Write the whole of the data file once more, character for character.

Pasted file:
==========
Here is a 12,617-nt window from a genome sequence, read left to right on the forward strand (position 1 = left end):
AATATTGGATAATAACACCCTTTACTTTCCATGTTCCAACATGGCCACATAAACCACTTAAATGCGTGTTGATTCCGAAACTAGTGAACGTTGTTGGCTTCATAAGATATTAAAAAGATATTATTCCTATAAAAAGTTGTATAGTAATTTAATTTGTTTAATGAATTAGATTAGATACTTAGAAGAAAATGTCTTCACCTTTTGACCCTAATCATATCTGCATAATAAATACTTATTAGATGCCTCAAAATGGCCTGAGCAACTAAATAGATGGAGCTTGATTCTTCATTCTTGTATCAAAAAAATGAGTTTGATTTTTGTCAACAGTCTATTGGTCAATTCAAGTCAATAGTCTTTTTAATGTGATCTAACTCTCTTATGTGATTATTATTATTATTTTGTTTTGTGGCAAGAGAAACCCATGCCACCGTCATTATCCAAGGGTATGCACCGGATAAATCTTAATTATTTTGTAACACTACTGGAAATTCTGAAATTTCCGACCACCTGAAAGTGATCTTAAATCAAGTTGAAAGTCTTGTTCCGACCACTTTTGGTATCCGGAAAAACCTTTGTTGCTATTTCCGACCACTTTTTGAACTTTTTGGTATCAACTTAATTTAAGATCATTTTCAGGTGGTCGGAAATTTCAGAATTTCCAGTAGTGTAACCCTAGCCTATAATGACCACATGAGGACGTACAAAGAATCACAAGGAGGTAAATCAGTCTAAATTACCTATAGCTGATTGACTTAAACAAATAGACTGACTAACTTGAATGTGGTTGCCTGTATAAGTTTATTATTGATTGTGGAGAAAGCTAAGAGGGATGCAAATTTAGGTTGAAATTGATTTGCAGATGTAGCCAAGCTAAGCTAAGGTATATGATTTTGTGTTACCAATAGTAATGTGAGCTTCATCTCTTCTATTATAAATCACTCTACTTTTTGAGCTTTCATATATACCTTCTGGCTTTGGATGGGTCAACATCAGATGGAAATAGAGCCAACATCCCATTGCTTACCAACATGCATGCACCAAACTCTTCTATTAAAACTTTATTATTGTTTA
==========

Here is a 12,617-nt window from a genome sequence, read left to right on the forward strand (position 1 = left end):
AATATTGGATAATAACACCCTTTACTTTCCATGTTCCAACATGGCCACATAAACCACTTAAATGCGTGTTGATTCCGAAACTAGTGAACGTTGTTGGCTTCATAAGATATTAAAAAGATATTATTCCTATAAAAAGTTGTATAGTAATTTAATTTGTTTAATGAATTAGATTAGATACTTAGAAGAAAATGTCTTCACCTTTTGACCCTAATCATATCTGCATAATAAATACTTATTAGATGCCTCAAAATGGCCTGAGCAACTAAATAGATGGAGCTTGATTCTTCATTCTTGTATCAAAAAAATGAGTTTGATTTTTGTCAACAGTCTATTGGTCAATTCAAGTCAATAGTCTTTTTAATGTGATCTAACTCTCTTATGTGATTATTATTATTATTTTGTTTTGTGGCAAGAGAAACCCATGCCACCGTCATTATCCAAGGGTATGCACCGGATAAATCTTAATTATTTTGTAACACTACTGGAAATTCTGAAATTTCCGACCACCTGAAAGTGATCTTAAATCAAGTTGAAAGTCTTGTTCCGACCACTTTTGGTATCCGGAAAAACCTTTGTTGCTATTTCCGACCACTTTTTGAACTTTTTGGTATCAACTTAATTTAAGATCATTTTCAGGTGGTCGGAAATTTCAGAATTTCCAGTAGTGTAACCCTAGCCTATAATGACCACATGAGGACGTACAAAGAATCACAAGGAGGTAAATCAGTCTAAATTACCTATAGCTGATTGACTTAAACAAATAGACTGACTAACTTGAATGTGGTTGCCTGTATAAGTTTATTATTGATTGTGGAGAAAGCTAAGAGGGATGCAAATTTAGGTTGAAATTGATTTGCAGATGTAGCCAAGCTAAGCTAAGGTATATGATTTTGTGTTACCAATAGTAATGTGAGCTTCATCTCTTCTATTATAAATCACTCTACTTTTTGAGCTTTCATATATACCTTCTGGCTTTGGATGGGTCAACATCAGATGGAAATAGAGCCAACATCCCATTGCTTACCAACATGCATGCACCAAACTCTTCTATTAAAACTTTATTATTGTTTA